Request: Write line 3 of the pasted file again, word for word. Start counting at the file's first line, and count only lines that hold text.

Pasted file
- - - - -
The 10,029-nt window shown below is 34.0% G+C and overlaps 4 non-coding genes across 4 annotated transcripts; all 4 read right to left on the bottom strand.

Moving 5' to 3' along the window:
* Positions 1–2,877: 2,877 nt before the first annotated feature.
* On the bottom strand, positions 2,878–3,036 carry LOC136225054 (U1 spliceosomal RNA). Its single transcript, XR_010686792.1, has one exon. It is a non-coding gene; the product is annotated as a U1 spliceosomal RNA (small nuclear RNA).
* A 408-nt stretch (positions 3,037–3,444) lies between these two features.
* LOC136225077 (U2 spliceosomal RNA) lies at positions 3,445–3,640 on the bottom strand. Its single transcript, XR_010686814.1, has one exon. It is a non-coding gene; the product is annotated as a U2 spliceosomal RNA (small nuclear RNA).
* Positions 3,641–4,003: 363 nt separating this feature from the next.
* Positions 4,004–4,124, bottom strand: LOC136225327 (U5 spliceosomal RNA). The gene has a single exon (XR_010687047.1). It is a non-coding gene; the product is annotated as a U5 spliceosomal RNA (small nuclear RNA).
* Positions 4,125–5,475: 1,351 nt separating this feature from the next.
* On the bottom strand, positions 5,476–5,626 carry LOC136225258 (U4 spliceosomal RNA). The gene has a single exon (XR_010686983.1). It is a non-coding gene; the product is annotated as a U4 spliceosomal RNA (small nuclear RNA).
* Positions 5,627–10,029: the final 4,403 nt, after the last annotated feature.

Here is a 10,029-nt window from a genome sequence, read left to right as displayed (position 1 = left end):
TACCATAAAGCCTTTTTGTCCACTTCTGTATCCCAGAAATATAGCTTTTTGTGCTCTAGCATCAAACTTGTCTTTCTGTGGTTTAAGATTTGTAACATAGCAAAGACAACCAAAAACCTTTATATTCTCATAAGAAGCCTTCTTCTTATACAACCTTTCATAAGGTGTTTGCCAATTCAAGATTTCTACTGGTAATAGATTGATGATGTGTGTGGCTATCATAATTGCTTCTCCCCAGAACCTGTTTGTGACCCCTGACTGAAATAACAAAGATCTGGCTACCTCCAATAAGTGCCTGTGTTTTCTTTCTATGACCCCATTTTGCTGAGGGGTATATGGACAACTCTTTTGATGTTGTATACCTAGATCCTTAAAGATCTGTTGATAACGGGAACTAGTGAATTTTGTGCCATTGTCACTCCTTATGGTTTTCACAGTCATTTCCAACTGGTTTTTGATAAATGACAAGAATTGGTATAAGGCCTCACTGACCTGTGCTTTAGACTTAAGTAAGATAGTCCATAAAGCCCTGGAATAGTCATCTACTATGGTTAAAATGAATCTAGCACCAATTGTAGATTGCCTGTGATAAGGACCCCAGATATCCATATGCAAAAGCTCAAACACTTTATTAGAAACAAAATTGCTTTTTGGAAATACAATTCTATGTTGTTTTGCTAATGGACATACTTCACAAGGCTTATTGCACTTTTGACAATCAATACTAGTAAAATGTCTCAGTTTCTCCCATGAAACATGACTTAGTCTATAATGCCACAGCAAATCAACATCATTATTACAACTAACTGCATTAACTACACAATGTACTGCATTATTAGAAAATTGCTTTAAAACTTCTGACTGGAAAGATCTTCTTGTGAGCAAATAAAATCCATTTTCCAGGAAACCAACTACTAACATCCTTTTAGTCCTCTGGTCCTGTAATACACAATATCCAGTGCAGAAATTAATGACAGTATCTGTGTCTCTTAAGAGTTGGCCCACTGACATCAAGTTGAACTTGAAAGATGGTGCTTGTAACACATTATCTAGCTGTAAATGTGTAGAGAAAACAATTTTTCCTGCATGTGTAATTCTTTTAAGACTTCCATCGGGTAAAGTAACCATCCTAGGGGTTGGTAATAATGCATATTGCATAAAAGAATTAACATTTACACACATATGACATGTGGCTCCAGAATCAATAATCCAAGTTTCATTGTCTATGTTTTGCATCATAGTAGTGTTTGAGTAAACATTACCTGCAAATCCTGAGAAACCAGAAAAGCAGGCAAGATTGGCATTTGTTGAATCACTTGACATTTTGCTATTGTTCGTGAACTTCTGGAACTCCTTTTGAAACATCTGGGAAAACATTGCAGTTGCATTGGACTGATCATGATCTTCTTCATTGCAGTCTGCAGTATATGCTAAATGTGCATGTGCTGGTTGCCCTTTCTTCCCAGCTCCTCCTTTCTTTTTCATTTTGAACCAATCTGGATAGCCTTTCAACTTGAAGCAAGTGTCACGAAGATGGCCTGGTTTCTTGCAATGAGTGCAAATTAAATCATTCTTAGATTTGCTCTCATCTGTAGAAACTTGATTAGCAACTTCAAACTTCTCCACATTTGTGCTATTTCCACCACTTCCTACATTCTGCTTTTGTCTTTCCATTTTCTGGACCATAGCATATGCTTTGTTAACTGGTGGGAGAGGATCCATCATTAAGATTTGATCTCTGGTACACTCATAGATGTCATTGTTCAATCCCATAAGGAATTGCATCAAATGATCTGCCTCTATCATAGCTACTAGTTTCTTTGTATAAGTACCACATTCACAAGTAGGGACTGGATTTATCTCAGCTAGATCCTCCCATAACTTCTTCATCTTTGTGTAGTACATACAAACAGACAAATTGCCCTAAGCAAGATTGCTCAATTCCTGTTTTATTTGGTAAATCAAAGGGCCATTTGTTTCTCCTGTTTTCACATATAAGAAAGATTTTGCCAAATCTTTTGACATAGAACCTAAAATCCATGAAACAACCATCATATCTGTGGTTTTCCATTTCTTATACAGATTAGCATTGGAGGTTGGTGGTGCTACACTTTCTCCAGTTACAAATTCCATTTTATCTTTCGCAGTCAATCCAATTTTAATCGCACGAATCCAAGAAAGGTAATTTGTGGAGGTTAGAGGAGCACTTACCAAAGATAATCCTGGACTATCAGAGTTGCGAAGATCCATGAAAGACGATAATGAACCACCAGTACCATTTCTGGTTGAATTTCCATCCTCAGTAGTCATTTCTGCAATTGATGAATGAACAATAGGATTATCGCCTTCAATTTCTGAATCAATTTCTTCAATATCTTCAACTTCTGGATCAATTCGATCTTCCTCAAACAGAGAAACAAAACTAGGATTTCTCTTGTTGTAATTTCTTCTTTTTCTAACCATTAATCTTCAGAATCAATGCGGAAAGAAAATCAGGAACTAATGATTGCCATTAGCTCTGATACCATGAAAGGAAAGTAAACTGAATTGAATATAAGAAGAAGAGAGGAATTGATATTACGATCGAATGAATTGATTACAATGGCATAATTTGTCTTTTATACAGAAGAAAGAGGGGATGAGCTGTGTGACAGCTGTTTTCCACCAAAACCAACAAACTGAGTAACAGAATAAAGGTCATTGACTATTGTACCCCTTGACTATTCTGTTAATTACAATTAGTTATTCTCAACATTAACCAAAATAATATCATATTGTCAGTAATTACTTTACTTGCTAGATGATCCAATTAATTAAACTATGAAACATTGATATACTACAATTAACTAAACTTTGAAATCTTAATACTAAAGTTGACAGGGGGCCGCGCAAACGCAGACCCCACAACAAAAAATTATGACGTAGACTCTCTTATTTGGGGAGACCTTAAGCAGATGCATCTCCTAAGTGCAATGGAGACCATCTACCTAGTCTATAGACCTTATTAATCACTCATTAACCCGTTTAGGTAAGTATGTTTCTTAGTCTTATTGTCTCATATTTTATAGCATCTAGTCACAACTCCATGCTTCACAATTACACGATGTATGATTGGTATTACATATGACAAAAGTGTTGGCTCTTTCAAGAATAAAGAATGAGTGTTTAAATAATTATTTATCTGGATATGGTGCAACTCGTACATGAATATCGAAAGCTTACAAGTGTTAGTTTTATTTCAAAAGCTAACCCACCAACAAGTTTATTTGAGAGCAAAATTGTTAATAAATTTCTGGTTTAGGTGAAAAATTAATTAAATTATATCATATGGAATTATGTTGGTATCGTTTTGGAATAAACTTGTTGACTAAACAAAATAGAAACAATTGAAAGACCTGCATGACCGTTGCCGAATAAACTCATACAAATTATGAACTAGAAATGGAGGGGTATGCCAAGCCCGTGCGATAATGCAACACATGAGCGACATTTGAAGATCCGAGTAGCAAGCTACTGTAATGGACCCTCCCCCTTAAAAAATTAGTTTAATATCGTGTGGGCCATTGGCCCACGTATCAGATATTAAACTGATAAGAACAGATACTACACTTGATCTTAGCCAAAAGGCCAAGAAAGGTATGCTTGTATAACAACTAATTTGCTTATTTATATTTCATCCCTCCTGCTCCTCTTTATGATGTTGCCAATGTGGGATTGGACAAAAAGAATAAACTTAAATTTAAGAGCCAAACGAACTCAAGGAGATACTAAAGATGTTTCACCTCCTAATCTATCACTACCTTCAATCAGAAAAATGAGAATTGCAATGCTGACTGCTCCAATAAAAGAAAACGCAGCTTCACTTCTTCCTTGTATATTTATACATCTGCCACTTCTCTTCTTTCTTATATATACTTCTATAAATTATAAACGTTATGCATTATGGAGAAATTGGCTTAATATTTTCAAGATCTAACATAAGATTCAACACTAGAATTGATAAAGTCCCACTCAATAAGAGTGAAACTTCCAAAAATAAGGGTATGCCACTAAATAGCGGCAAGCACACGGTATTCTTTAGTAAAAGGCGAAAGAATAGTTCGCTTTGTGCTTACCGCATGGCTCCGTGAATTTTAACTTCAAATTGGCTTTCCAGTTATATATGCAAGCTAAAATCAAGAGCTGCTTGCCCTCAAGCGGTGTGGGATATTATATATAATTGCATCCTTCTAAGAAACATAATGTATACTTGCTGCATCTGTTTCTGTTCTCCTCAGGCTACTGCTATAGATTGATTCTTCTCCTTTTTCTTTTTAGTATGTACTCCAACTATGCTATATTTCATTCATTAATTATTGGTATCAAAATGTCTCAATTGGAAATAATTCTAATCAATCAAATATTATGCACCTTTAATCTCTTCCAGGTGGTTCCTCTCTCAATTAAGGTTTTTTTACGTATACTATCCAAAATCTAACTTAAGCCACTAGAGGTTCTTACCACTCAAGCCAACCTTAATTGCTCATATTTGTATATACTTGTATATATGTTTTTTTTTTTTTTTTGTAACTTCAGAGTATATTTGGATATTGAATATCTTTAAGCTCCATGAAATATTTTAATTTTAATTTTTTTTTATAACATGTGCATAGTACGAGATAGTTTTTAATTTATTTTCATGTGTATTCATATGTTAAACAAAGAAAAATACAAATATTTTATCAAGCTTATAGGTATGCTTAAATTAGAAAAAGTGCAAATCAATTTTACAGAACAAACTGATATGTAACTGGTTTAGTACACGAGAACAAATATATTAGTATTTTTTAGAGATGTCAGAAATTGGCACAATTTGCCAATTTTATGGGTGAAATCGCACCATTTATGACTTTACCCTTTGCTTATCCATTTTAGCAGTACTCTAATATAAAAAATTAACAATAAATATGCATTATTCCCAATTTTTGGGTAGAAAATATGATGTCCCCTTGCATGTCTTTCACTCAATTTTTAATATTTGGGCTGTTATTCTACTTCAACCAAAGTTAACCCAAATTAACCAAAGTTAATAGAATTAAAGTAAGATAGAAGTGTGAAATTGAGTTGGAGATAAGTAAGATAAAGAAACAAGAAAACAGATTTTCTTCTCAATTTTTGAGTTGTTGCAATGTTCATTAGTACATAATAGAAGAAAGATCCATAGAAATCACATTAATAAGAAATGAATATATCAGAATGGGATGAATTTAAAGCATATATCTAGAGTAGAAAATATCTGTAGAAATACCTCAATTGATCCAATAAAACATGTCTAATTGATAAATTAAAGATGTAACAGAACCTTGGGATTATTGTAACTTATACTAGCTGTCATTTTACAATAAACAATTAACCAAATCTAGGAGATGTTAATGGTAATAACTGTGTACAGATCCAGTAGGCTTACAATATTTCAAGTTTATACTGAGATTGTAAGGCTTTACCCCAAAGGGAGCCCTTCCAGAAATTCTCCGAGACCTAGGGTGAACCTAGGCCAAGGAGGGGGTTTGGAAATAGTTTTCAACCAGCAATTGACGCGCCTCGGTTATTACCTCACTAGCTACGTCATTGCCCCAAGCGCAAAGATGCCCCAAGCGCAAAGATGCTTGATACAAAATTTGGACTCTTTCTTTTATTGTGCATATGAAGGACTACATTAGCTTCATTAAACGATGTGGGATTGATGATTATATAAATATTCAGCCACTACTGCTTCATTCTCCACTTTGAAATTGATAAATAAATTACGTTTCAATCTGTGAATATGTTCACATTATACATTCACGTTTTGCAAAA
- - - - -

* Positions 1–2,877: 2,877 nt before the first annotated feature.